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The Voice of People With Breast Cancer


Our Voices Blog

60 to 0 in Seconds - Being a Breast Cancer Patient

By Bobbi Jo Beitz

I am a woman. I am active. I am a mom. I am also living with metastatic breast cancer, and I am living well.

I have been active all my life. I played a variety of sports ever since I was little, like competitive fastball and hockey. So, how could a super active, fit, and healthy individual, with no breast cancer or any other type of cancer in her family, all of a sudden be told she has stage IV breast cancer?

I first heard “you have metastatic breast cancer” on December 5, 2019. I had never even heard of metastatic breast cancer. I was scared and shocked. I asked the question no one has an answer to: “Why?” I felt like I was just given a death sentence. All I kept thinking about were my two girls – who were 15 and 11 years old at the time. I couldn’t leave them! They’re too young and they needed me as much as I needed them.

It all started with some numbness in my right heel. How odd! I chalked it up to years of competition and thought that maybe I was experiencing sciatica nerve issues. Then the numbness crept upward into my “saddle” region. I was seeing a chiropractor at the time for some lingering back issues, so I mentioned the numbness to him. Thank goodness for his knowledge! He urged me to contact my family physician as he thought it might be a rare condition called “caude equina.” In retrospect, I wish it had been. To add to my fear, I suddenly lost all strength in my right leg. I visited my family doctor, and she ordered an EMG (nerve test) and an MRI. After the loss of strength in my leg, those tests were now expedited. It was my family doctor that delivered the results of those tests – I had a 6.8 cm mass in my sacrum. What the heck? A mass? In me? Get it out!! Now I was scared, well, maybe even terrified.

That’s when my dive into the medical world really began. I had an appointment for my first-ever CT scan which revealed a 2.3 cm lump in my left breast. I had breast cancer. I was scheduled for a biopsy and a mammogram. I was 49 years old at the time of diagnosis, and just weeks away from my 50th birthday. I wasn’t sure if I was going to see that day.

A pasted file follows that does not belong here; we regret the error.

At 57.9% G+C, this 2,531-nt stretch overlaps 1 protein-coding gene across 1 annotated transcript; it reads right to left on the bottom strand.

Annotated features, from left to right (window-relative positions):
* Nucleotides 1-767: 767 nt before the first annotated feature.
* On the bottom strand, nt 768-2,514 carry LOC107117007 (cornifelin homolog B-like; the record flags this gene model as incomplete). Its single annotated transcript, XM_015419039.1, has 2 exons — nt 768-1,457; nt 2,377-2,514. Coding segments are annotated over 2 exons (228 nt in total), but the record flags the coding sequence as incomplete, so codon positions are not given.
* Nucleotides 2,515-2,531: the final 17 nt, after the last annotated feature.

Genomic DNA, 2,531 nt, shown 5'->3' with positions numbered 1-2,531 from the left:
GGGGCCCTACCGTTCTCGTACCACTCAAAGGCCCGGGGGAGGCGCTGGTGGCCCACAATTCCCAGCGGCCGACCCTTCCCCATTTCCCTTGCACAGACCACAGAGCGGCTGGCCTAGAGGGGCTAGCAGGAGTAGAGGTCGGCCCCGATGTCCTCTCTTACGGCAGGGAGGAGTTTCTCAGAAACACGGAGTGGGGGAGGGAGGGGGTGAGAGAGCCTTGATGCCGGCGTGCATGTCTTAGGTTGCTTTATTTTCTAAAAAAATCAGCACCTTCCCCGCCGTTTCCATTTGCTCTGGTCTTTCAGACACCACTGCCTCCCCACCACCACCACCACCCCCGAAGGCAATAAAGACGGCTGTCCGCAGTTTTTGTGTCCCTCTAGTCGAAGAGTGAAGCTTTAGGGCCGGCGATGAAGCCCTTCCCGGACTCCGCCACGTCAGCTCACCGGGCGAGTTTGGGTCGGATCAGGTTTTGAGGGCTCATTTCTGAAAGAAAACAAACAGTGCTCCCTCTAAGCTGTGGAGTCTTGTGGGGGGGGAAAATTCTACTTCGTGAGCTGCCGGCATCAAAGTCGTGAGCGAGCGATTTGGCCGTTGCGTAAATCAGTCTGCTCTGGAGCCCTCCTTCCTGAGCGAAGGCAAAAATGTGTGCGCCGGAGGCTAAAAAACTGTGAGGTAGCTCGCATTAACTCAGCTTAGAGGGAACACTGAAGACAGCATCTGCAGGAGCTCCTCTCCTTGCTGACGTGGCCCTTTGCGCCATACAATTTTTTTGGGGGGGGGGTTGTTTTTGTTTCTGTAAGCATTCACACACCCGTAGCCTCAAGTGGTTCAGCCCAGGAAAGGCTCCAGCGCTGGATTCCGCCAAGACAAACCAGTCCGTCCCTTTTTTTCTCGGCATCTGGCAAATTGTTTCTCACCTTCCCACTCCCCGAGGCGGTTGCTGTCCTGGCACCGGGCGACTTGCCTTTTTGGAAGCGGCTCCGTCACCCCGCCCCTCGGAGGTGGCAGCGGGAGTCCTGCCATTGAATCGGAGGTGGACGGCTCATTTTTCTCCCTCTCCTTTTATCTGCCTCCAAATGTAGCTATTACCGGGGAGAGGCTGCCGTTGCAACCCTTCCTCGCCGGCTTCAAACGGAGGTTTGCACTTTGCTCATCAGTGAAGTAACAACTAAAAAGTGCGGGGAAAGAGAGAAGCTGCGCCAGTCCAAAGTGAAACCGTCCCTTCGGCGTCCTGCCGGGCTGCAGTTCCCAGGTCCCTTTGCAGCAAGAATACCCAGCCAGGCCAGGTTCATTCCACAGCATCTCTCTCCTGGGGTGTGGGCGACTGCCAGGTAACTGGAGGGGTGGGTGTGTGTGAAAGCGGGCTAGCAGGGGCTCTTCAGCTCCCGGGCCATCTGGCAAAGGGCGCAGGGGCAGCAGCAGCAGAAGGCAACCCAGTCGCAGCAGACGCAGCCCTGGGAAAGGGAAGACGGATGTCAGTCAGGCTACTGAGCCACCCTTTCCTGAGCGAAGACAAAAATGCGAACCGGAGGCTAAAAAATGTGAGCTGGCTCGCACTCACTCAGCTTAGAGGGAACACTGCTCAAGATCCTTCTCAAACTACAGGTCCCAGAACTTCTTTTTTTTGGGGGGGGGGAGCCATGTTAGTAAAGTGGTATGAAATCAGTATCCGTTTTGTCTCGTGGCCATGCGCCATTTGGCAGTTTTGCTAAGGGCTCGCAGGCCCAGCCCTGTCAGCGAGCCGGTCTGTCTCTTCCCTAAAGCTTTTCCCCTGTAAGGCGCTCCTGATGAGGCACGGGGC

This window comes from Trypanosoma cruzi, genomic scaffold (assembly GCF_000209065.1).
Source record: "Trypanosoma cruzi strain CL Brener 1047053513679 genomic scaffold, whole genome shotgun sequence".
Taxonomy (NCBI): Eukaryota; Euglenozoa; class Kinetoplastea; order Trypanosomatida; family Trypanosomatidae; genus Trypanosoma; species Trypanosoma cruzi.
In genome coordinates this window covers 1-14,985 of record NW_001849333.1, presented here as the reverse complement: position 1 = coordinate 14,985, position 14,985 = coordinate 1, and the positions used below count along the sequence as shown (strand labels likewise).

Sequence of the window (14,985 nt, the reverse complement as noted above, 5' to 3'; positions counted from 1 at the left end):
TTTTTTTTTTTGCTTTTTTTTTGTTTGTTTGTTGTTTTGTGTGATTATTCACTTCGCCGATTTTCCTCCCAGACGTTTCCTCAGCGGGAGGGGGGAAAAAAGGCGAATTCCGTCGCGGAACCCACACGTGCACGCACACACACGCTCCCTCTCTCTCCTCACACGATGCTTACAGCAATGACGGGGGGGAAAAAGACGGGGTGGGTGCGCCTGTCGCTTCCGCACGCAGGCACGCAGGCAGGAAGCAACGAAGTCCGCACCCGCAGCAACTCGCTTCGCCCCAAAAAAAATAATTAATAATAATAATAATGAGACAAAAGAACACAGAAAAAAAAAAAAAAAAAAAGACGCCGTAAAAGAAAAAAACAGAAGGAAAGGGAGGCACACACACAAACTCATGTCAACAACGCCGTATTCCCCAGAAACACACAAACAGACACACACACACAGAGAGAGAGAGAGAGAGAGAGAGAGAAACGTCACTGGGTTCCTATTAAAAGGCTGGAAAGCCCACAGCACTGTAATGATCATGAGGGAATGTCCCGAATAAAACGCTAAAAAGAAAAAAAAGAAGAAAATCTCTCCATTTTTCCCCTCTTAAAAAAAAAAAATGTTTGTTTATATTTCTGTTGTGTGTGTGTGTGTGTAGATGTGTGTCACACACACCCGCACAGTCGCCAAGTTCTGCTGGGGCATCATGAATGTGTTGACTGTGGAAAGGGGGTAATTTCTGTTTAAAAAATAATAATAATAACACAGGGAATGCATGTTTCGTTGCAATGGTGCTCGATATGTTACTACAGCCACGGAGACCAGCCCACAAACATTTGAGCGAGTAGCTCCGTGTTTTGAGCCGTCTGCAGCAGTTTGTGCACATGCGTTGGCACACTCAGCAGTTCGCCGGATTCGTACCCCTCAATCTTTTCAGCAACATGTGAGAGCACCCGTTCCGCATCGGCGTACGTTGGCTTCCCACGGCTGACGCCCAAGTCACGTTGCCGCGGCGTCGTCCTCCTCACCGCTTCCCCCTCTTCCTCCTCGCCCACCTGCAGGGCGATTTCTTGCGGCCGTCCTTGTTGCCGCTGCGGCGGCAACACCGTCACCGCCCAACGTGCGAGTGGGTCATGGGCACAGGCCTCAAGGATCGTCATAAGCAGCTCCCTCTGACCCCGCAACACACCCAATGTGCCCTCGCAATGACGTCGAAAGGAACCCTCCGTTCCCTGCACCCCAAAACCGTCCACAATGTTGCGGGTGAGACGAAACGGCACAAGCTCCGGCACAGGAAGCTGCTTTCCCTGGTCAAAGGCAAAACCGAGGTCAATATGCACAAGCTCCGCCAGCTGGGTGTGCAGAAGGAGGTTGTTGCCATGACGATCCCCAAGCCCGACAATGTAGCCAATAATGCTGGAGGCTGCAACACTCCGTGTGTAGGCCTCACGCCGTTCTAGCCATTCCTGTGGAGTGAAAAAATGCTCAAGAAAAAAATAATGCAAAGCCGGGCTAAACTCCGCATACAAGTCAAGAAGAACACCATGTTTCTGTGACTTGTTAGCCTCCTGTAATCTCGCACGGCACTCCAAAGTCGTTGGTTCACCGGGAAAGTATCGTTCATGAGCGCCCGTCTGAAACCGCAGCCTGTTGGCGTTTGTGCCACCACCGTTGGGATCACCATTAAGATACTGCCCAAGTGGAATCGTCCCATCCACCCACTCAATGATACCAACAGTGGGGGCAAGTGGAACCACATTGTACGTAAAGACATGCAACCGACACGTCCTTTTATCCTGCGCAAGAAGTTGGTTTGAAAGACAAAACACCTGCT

One of the hardest parts of being diagnosed was telling my girls. I decided I was not going to hide anything from them. They were terrified, I was terrified, and I still have a hard time writing about it this without tearing up.

I am now on my fourth line of treatment. I am a veteran of CT scans and bone scans. I have had setbacks and some serious progression. I have heard the words “chance of paralysis” more than once. But I decided that I was not going to let cancer get me down. I was not going to crawl under a rock and hide. Never! I’m not made that way. I have also had some really positive things happen to me since diagnosis: I have taken up a new sport and some new hobbies, I joined a dragon boat team made up of breast cancer survivors and thrivers, I’ve taken up photography and bird watching, and I’ve even started to learn to play the piano. I’m loving life!

Most importantly, I have shown my daughters that I am bigger than cancer. They see me going on with life and not letting cancer control me. I am teaching them about resilience in the face of fear.

My family and I have always been close and this diagnosis has brought us all even closer. I consider myself fortunate to have my amazing family. My siblings, my dad, my husband, and my daughters are with me for every appointment. We are all here for one another through good days and bad days. My oncologist has commented on my amazing support system. And while I have lost friends to this rotten disease, I have gained some new ones. My friends have become an extension of family for me; they are there with me too.

I know there will be a day when the medication stops working but I will face that day with the strength and will to live that got me through those first scary days. My family and I will face that day together.

I am Bobbi Jo. I am living with metastatic breast cancer. I love life. I am living well.